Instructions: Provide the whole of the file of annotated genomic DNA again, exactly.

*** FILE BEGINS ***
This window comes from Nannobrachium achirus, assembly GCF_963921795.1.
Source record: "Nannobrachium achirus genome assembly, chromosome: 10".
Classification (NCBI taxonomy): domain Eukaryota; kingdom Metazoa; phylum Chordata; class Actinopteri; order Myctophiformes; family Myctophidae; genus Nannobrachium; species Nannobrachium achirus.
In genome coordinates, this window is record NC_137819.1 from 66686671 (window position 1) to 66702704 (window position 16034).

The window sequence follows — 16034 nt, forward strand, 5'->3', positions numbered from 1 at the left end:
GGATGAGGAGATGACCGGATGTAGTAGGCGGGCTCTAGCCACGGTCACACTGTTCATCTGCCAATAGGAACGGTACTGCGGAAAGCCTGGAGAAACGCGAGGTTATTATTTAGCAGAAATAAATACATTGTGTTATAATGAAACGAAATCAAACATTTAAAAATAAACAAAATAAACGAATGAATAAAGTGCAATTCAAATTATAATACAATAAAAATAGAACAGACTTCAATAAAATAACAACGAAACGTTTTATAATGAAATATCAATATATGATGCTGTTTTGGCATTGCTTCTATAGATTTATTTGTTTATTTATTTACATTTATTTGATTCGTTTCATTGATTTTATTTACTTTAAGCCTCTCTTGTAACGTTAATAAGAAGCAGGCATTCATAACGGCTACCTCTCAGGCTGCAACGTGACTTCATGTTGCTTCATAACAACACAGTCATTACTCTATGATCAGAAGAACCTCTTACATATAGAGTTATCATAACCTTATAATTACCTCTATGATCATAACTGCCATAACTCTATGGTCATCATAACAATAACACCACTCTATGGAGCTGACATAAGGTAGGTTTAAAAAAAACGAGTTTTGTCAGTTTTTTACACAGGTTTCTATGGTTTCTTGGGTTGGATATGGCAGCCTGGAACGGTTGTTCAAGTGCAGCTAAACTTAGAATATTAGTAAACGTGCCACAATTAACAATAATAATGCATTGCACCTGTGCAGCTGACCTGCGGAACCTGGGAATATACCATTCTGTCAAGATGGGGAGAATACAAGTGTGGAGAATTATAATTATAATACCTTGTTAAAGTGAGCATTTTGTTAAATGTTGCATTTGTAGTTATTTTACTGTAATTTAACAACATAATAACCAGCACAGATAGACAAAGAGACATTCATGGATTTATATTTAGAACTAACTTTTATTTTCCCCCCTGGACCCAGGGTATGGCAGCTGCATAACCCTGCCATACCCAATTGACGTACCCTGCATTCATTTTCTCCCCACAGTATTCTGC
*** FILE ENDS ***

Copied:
This window comes from Nannobrachium achirus, assembly GCF_963921795.1.
Source record: "Nannobrachium achirus genome assembly, chromosome: 10".
Classification (NCBI taxonomy): domain Eukaryota; kingdom Metazoa; phylum Chordata; class Actinopteri; order Myctophiformes; family Myctophidae; genus Nannobrachium; species Nannobrachium achirus.
In genome coordinates, this window is record NC_137819.1 from 66686671 (window position 1) to 66702704 (window position 16034).

The window sequence follows — 16034 nt, forward strand, 5'->3', positions numbered from 1 at the left end:
GGATGAGGAGATGACCGGATGTAGTAGGCGGGCTCTAGCCACGGTCACACTGTTCATCTGCCAATAGGAACGGTACTGCGGAAAGCCTGGAGAAACGCGAGGTTATTATTTAGCAGAAATAAATACATTGTGTTATAATGAAACGAAATCAAACATTTAAAAATAAACAAAATAAACGAATGAATAAAGTGCAATTCAAATTATAATACAATAAAAATAGAACAGACTTCAATAAAATAACAACGAAACGTTTTATAATGAAATATCAATATATGATGCTGTTTTGGCATTGCTTCTATAGATTTATTTGTTTATTTATTTACATTTATTTGATTCGTTTCATTGATTTTATTTACTTTAAGCCTCTCTTGTAACGTTAATAAGAAGCAGGCATTCATAACGGCTACCTCTCAGGCTGCAACGTGACTTCATGTTGCTTCATAACAACACAGTCATTACTCTATGATCAGAAGAACCTCTTACATATAGAGTTATCATAACCTTATAATTACCTCTATGATCATAACTGCCATAACTCTATGGTCATCATAACAATAACACCACTCTATGGAGCTGACATAAGGTAGGTTTAAAAAAAACGAGTTTTGTCAGTTTTTTACACAGGTTTCTATGGTTTCTTGGGTTGGATATGGCAGCCTGGAACGGTTGTTCAAGTGCAGCTAAACTTAGAATATTAGTAAACGTGCCACAATTAACAATAATAATGCATTGCACCTGTGCAGCTGACCTGCGGAACCTGGGAATATACCATTCTGTCAAGATGGGGAGAATACAAGTGTGGAGAATTATAATTATAATACCTTGTTAAAGTGAGCATTTTGTTAAATGTTGCATTTGTAGTTATTTTACTGTAATTTAACAACATAATAACCAGCACAGATAGACAAAGAGACATTCATGGATTTATATTTAGAACTAACTTTTATTTTCCCCCCTGGACCCAGGGTATGGCAGCTGCATAACCCTGCCATACCCAATTGACGTACCCTGCATTCATTTTCTCCCCACAGTATTCTGC